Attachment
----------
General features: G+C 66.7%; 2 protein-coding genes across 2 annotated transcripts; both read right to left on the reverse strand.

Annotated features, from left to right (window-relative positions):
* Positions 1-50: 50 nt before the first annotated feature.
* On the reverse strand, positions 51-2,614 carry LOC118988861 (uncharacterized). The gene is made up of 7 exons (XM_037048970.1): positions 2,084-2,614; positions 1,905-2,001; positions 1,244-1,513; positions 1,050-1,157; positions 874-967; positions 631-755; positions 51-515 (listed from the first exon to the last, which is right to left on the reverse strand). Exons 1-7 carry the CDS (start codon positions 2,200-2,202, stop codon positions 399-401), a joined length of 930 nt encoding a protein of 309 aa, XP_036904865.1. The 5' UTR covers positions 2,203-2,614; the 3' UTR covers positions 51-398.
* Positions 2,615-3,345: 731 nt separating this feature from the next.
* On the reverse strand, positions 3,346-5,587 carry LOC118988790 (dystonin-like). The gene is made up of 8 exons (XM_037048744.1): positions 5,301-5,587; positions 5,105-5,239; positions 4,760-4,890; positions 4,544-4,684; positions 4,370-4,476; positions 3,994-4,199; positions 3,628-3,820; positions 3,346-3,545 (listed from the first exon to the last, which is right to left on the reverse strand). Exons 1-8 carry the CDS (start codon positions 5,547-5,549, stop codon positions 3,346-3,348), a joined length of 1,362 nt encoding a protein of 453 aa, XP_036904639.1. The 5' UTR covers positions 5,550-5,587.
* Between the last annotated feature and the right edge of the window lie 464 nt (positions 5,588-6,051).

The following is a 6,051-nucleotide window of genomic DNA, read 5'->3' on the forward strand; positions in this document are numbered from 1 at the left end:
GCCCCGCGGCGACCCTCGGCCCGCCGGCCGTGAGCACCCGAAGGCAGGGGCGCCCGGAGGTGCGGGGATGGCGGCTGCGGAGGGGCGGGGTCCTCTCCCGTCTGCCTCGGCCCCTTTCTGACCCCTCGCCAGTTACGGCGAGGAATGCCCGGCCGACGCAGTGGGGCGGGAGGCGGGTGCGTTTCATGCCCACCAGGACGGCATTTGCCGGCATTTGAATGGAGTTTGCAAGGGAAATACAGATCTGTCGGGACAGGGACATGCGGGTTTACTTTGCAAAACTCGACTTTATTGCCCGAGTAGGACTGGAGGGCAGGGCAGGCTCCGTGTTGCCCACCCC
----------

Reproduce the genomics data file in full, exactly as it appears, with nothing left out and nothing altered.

General features: G+C 66.7%; 2 protein-coding genes across 2 annotated transcripts; both read right to left on the reverse strand.

Annotated features, from left to right (window-relative positions):
* Positions 1-50: 50 nt before the first annotated feature.
* On the reverse strand, positions 51-2,614 carry LOC118988861 (uncharacterized). The gene is made up of 7 exons (XM_037048970.1): positions 2,084-2,614; positions 1,905-2,001; positions 1,244-1,513; positions 1,050-1,157; positions 874-967; positions 631-755; positions 51-515 (listed from the first exon to the last, which is right to left on the reverse strand). Exons 1-7 carry the CDS (start codon positions 2,200-2,202, stop codon positions 399-401), a joined length of 930 nt encoding a protein of 309 aa, XP_036904865.1. The 5' UTR covers positions 2,203-2,614; the 3' UTR covers positions 51-398.
* Positions 2,615-3,345: 731 nt separating this feature from the next.
* On the reverse strand, positions 3,346-5,587 carry LOC118988790 (dystonin-like). The gene is made up of 8 exons (XM_037048744.1): positions 5,301-5,587; positions 5,105-5,239; positions 4,760-4,890; positions 4,544-4,684; positions 4,370-4,476; positions 3,994-4,199; positions 3,628-3,820; positions 3,346-3,545 (listed from the first exon to the last, which is right to left on the reverse strand). Exons 1-8 carry the CDS (start codon positions 5,547-5,549, stop codon positions 3,346-3,348), a joined length of 1,362 nt encoding a protein of 453 aa, XP_036904639.1. The 5' UTR covers positions 5,550-5,587.
* Between the last annotated feature and the right edge of the window lie 464 nt (positions 5,588-6,051).

The following is a 6,051-nucleotide window of genomic DNA, read 5'->3' on the forward strand; positions in this document are numbered from 1 at the left end:
GCCCCGCGGCGACCCTCGGCCCGCCGGCCGTGAGCACCCGAAGGCAGGGGCGCCCGGAGGTGCGGGGATGGCGGCTGCGGAGGGGCGGGGTCCTCTCCCGTCTGCCTCGGCCCCTTTCTGACCCCTCGCCAGTTACGGCGAGGAATGCCCGGCCGACGCAGTGGGGCGGGAGGCGGGTGCGTTTCATGCCCACCAGGACGGCATTTGCCGGCATTTGAATGGAGTTTGCAAGGGAAATACAGATCTGTCGGGACAGGGACATGCGGGTTTACTTTGCAAAACTCGACTTTATTGCCCGAGTAGGACTGGAGGGCAGGGCAGGCTCCGTGTTGCCCACCCC